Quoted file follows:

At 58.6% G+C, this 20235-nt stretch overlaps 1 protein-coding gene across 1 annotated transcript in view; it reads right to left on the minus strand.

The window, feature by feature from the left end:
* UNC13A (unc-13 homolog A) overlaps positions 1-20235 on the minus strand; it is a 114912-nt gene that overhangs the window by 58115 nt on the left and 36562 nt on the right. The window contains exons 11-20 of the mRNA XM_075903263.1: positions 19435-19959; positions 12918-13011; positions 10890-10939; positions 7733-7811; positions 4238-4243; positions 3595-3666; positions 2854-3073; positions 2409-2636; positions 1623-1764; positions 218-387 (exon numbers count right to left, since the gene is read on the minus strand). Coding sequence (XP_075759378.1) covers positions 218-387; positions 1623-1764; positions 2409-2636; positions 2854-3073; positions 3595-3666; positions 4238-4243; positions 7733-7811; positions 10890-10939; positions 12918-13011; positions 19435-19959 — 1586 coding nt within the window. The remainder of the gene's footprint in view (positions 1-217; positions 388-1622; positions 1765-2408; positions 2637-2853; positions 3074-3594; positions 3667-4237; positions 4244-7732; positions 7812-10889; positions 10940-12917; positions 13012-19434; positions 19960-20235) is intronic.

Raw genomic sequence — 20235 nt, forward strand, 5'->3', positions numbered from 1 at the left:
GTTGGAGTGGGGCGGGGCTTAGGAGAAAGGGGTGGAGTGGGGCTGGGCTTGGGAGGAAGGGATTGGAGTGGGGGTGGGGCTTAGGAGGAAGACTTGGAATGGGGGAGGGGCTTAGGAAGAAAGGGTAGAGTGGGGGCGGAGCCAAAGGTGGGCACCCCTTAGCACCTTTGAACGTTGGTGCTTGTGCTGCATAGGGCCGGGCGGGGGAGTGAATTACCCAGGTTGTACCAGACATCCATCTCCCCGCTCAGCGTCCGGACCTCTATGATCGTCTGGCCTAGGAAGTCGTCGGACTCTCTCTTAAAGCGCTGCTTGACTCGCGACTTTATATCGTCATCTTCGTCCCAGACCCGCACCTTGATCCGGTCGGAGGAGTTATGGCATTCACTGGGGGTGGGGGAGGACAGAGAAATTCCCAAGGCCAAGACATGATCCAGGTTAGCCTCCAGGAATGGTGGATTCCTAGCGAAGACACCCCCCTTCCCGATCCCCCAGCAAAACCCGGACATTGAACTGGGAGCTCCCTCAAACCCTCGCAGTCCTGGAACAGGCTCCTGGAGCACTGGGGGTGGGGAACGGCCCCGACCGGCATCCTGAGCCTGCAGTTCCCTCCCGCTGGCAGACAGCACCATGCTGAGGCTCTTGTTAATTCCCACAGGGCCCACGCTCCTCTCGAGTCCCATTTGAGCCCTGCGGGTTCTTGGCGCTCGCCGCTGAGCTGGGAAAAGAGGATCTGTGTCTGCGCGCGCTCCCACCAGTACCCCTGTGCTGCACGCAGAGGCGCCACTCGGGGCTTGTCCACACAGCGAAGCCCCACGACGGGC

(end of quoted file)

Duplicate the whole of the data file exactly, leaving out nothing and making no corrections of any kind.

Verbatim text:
At 58.6% G+C, this 20235-nt stretch overlaps 1 protein-coding gene across 1 annotated transcript in view; it reads right to left on the minus strand.

The window, feature by feature from the left end:
* UNC13A (unc-13 homolog A) overlaps positions 1-20235 on the minus strand; it is a 114912-nt gene that overhangs the window by 58115 nt on the left and 36562 nt on the right. The window contains exons 11-20 of the mRNA XM_075903263.1: positions 19435-19959; positions 12918-13011; positions 10890-10939; positions 7733-7811; positions 4238-4243; positions 3595-3666; positions 2854-3073; positions 2409-2636; positions 1623-1764; positions 218-387 (exon numbers count right to left, since the gene is read on the minus strand). Coding sequence (XP_075759378.1) covers positions 218-387; positions 1623-1764; positions 2409-2636; positions 2854-3073; positions 3595-3666; positions 4238-4243; positions 7733-7811; positions 10890-10939; positions 12918-13011; positions 19435-19959 — 1586 coding nt within the window. The remainder of the gene's footprint in view (positions 1-217; positions 388-1622; positions 1765-2408; positions 2637-2853; positions 3074-3594; positions 3667-4237; positions 4244-7732; positions 7812-10889; positions 10940-12917; positions 13012-19434; positions 19960-20235) is intronic.

Raw genomic sequence — 20235 nt, forward strand, 5'->3', positions numbered from 1 at the left:
GTTGGAGTGGGGCGGGGCTTAGGAGAAAGGGGTGGAGTGGGGCTGGGCTTGGGAGGAAGGGATTGGAGTGGGGGTGGGGCTTAGGAGGAAGACTTGGAATGGGGGAGGGGCTTAGGAAGAAAGGGTAGAGTGGGGGCGGAGCCAAAGGTGGGCACCCCTTAGCACCTTTGAACGTTGGTGCTTGTGCTGCATAGGGCCGGGCGGGGGAGTGAATTACCCAGGTTGTACCAGACATCCATCTCCCCGCTCAGCGTCCGGACCTCTATGATCGTCTGGCCTAGGAAGTCGTCGGACTCTCTCTTAAAGCGCTGCTTGACTCGCGACTTTATATCGTCATCTTCGTCCCAGACCCGCACCTTGATCCGGTCGGAGGAGTTATGGCATTCACTGGGGGTGGGGGAGGACAGAGAAATTCCCAAGGCCAAGACATGATCCAGGTTAGCCTCCAGGAATGGTGGATTCCTAGCGAAGACACCCCCCTTCCCGATCCCCCAGCAAAACCCGGACATTGAACTGGGAGCTCCCTCAAACCCTCGCAGTCCTGGAACAGGCTCCTGGAGCACTGGGGGTGGGGAACGGCCCCGACCGGCATCCTGAGCCTGCAGTTCCCTCCCGCTGGCAGACAGCACCATGCTGAGGCTCTTGTTAATTCCCACAGGGCCCACGCTCCTCTCGAGTCCCATTTGAGCCCTGCGGGTTCTTGGCGCTCGCCGCTGAGCTGGGAAAAGAGGATCTGTGTCTGCGCGCGCTCCCACCAGTACCCCTGTGCTGCACGCAGAGGCGCCACTCGGGGCTTGTCCACACAGCGAAGCCCCACGACGGGC